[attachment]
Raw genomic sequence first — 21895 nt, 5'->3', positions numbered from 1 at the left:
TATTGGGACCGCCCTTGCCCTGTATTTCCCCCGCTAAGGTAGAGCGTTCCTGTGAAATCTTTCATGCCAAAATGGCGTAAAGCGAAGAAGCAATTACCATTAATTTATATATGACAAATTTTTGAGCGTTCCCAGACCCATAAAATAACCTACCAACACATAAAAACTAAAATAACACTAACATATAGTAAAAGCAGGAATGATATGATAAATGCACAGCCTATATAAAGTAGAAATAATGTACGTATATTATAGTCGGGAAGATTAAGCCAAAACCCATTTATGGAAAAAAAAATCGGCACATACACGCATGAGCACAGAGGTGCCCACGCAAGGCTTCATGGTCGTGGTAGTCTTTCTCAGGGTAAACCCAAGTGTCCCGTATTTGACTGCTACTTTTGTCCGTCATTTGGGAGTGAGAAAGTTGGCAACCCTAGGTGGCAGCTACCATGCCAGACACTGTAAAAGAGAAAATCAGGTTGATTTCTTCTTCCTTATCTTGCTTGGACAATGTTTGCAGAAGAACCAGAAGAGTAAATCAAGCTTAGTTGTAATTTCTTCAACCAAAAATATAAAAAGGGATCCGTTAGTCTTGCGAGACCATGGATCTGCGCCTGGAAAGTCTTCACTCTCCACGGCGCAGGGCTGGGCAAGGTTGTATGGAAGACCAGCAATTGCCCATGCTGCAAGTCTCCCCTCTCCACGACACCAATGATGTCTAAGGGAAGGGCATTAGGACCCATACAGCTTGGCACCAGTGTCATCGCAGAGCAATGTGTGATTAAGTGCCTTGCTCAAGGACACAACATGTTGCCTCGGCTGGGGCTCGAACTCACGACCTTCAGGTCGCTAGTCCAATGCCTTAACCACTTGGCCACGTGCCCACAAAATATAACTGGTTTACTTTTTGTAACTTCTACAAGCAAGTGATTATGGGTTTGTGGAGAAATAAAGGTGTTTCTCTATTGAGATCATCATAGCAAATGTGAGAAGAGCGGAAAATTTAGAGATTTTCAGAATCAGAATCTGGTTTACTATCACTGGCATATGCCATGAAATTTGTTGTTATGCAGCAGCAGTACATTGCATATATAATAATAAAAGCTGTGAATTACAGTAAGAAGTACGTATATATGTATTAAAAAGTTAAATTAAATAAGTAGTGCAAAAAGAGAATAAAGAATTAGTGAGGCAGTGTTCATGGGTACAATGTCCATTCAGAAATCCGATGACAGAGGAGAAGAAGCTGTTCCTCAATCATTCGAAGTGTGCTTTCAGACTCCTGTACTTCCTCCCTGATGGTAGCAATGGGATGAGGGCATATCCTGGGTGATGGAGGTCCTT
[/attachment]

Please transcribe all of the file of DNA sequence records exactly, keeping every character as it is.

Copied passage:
Raw genomic sequence first — 21895 nt, 5'->3', positions numbered from 1 at the left:
TATTGGGACCGCCCTTGCCCTGTATTTCCCCCGCTAAGGTAGAGCGTTCCTGTGAAATCTTTCATGCCAAAATGGCGTAAAGCGAAGAAGCAATTACCATTAATTTATATATGACAAATTTTTGAGCGTTCCCAGACCCATAAAATAACCTACCAACACATAAAAACTAAAATAACACTAACATATAGTAAAAGCAGGAATGATATGATAAATGCACAGCCTATATAAAGTAGAAATAATGTACGTATATTATAGTCGGGAAGATTAAGCCAAAACCCATTTATGGAAAAAAAAATCGGCACATACACGCATGAGCACAGAGGTGCCCACGCAAGGCTTCATGGTCGTGGTAGTCTTTCTCAGGGTAAACCCAAGTGTCCCGTATTTGACTGCTACTTTTGTCCGTCATTTGGGAGTGAGAAAGTTGGCAACCCTAGGTGGCAGCTACCATGCCAGACACTGTAAAAGAGAAAATCAGGTTGATTTCTTCTTCCTTATCTTGCTTGGACAATGTTTGCAGAAGAACCAGAAGAGTAAATCAAGCTTAGTTGTAATTTCTTCAACCAAAAATATAAAAAGGGATCCGTTAGTCTTGCGAGACCATGGATCTGCGCCTGGAAAGTCTTCACTCTCCACGGCGCAGGGCTGGGCAAGGTTGTATGGAAGACCAGCAATTGCCCATGCTGCAAGTCTCCCCTCTCCACGACACCAATGATGTCTAAGGGAAGGGCATTAGGACCCATACAGCTTGGCACCAGTGTCATCGCAGAGCAATGTGTGATTAAGTGCCTTGCTCAAGGACACAACATGTTGCCTCGGCTGGGGCTCGAACTCACGACCTTCAGGTCGCTAGTCCAATGCCTTAACCACTTGGCCACGTGCCCACAAAATATAACTGGTTTACTTTTTGTAACTTCTACAAGCAAGTGATTATGGGTTTGTGGAGAAATAAAGGTGTTTCTCTATTGAGATCATCATAGCAAATGTGAGAAGAGCGGAAAATTTAGAGATTTTCAGAATCAGAATCTGGTTTACTATCACTGGCATATGCCATGAAATTTGTTGTTATGCAGCAGCAGTACATTGCATATATAATAATAAAAGCTGTGAATTACAGTAAGAAGTACGTATATATGTATTAAAAAGTTAAATTAAATAAGTAGTGCAAAAAGAGAATAAAGAATTAGTGAGGCAGTGTTCATGGGTACAATGTCCATTCAGAAATCCGATGACAGAGGAGAAGAAGCTGTTCCTCAATCATTCGAAGTGTGCTTTCAGACTCCTGTACTTCCTCCCTGATGGTAGCAATGGGATGAGGGCATATCCTGGGTGATGGAGGTCCTT